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Kuroda vs Jalandoni 83 Phil 171

Shinegori Kuroda, a former Lieutenant-General of the Japanese Imperial Army and
Commanding General of the Japanese Imperial Forces in the Philippines was charged before
the Philippine Military Commission for war crimes. As he was the commanding general during
such period of war, he was tried for failure to discharge his duties and permitting the brutal
atrocities and other high crimes committed by his men against noncombatant civilians and
prisoners of the Japanese forces, in violation of of the laws and customs of war.
Kuroda, in his petition, argues that the Military Commission is not a valid court because the
law that created it, Executive Order No. 68, is unconstitutional. He further contends that using
as basis the Hague Conventions Rules and Regulations covering Land Warfare for the war
crime committed cannot stand ground as the Philippines was not a signatory of such rules in
such convention. Furthermore, he alleges that the United States is not a party of interest in
the case and that the two US prosecutors cannot practice law in the Philippines.
1.Whether or not Executive Order No. 68 is constitutional
2.Whether or not the US is a party of interest to this case
The Supreme Court ruled that Executive Order No. 68, creating the National War Crimes
Office and prescribing rules on the trial of accused war criminals, is constitutional as it is
aligned with Sec 3,Article 2 of the Constitution which states that The Philippines renounces
war as an instrument of national policy and adopts the generally accepted principles of
international law as part of the law of the nation. The generally accepted principles of
international law includes those formed during the Hague Convention, the Geneva
Convention and other international jurisprudence established by United Nations. These
include the principle that all persons, military or civilian, who have been guilty of planning,
preparing or waging a war of aggression and of the commission of crimes and offenses in
violation of laws and customs of war, are to be held accountable. In the doctrine of
incorporation, the Philippines abides by these principles and therefore has a right to try
persons that commit such crimes and most especially when it is committed againsts its
citizens. It abides with it even if it was not a signatory to these conventions by the mere
incorporation of such principles in the constitution.
The United States is a party of interest because the country and its people have been equally,
if not more greatly, aggrieved by the crimes with which the petitioner is charged for. By virtue
of Executive Order No. 68, the Military Commission is a special military tribunal and that the
rules as to parties and representation are not governed by the rules of court but by the very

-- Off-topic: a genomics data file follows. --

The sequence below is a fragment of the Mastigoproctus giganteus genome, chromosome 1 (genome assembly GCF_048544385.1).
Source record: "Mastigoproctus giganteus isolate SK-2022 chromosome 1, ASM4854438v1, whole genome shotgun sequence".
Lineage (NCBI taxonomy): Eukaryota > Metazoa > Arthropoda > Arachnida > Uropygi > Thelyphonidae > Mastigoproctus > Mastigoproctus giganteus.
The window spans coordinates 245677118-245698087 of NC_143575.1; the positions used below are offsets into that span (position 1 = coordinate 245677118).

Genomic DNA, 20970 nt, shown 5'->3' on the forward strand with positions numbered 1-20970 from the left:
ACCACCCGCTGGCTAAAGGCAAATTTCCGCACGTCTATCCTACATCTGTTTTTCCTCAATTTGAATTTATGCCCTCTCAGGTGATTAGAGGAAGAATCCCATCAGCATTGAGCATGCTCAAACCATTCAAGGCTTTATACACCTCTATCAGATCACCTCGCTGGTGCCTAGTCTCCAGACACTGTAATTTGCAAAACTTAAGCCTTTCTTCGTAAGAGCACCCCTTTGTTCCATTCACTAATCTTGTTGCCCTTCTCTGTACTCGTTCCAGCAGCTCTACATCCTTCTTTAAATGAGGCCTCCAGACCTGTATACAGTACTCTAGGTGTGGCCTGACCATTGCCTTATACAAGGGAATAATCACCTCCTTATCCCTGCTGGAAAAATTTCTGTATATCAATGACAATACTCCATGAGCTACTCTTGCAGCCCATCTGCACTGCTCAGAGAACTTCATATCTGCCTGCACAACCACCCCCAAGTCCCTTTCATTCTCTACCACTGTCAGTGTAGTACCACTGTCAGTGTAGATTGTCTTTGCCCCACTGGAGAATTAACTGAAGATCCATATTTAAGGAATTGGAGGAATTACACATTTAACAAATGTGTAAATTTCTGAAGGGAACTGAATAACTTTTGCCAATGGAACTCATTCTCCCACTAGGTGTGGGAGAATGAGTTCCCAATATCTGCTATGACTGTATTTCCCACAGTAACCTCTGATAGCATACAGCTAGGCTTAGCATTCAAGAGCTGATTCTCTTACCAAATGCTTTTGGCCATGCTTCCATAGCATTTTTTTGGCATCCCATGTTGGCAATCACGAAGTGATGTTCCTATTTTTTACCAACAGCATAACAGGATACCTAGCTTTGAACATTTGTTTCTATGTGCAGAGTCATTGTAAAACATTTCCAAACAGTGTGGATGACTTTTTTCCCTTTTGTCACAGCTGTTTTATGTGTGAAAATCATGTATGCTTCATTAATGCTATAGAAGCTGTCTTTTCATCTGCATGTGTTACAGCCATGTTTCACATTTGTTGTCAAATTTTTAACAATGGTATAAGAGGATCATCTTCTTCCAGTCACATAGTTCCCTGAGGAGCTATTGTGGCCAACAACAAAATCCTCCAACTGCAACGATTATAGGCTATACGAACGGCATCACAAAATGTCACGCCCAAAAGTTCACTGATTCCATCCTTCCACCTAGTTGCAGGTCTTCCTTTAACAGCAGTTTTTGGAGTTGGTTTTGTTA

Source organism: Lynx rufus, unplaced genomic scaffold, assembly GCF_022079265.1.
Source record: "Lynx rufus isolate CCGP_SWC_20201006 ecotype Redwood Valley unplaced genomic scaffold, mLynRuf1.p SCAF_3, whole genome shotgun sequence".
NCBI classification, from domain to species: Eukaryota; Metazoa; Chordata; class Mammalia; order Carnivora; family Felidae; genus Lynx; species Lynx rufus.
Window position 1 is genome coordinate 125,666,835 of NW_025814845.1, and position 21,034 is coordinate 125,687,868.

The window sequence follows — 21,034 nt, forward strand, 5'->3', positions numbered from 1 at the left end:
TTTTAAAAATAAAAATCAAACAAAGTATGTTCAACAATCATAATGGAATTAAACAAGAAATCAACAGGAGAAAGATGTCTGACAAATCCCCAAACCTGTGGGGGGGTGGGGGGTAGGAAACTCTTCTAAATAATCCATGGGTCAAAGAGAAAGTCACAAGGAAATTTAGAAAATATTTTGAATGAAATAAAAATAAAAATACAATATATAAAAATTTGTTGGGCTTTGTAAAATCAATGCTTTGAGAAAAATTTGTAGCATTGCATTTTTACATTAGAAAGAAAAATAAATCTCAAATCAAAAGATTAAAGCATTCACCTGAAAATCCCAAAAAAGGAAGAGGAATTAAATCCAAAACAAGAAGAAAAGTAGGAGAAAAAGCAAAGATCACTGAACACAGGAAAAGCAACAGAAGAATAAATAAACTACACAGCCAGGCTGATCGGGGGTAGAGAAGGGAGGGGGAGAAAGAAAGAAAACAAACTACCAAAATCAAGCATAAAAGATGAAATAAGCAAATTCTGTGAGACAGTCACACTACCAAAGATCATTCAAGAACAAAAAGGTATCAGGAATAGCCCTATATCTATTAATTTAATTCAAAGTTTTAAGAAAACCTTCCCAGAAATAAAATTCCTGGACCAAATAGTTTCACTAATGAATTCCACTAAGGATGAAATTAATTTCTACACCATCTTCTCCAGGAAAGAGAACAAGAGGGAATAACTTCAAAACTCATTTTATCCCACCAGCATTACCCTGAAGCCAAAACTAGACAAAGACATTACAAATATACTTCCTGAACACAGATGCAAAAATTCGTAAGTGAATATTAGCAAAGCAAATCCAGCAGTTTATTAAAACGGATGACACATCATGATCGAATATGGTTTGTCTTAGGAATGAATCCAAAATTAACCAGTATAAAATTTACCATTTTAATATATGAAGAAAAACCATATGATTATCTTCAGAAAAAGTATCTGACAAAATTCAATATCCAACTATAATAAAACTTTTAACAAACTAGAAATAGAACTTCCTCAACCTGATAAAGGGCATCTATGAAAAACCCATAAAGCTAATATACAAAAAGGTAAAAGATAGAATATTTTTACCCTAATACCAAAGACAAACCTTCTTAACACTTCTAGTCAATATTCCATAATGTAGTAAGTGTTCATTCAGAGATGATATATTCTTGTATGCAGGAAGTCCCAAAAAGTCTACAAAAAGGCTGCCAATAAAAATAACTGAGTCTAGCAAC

provisions of this special law.

Marcos/Concordia vs. AFP

GR No. L-4663
GR No. L-4671
Alleged that the AFP Military Tribunals unlawfully excluded MARCOS and CONDORDIA from
their right to appear as counsel on the ground that they are
DISQUALIFIED/EXEMPTED/INHIBITED from SEC 17, Article 17 of the Constitution:
SEC. 17: No Senator or Member of the House of Representatives shall directly or indirectly
be financially interested in any contract with the Government or any subdivision
or instrumentality thereof, or in any franchise or special privilege granted by the
Congress during his term of office.
He shall not appear as counsel before the Electoral Tribunals or before any court in any civil
case wherein the Government or any subdivision or instrumentality thereof is
the adverse party, or in any criminal case wherein an offer or employee of the
Government is accused of an offense committed in relation to his office
WON the prohibition contained in the above quoted section 17 of our Constitution is
applicable to the petitioners in the two cases. YES.
MARCOS/CONCORDIA: applicable, because the words "any court" includes the General
Court-Martial, and a court-martial case is a criminal case within the meaning of the
above quoted provisions of our Constitution.
Words any court, used in prohibiting members of Congress to appear as counsel in any
criminal case in which an officer or employee of the Government is accused of
an offense committed in relation to his office, refers not only to civil, but also to
military courts.
[if !supportLists]
[endif]General meaning must prevail over
restricted meaning UNLESS the nature of the subject matter clearly indicates that limited
sense is intended.
It would be a bar to another prosecution for the same case which would result to DOUBLE
If a court-martial has jurisdiction to try an officer or soldier for a crime, its judgment will be
accorded the finality and conclusiveness as to the issues involved which attend
the judgments of a civil court in a case of which it may legally take cognizance.
Restricting our decision to the above question of double jeopardy, the plaintiff in error, having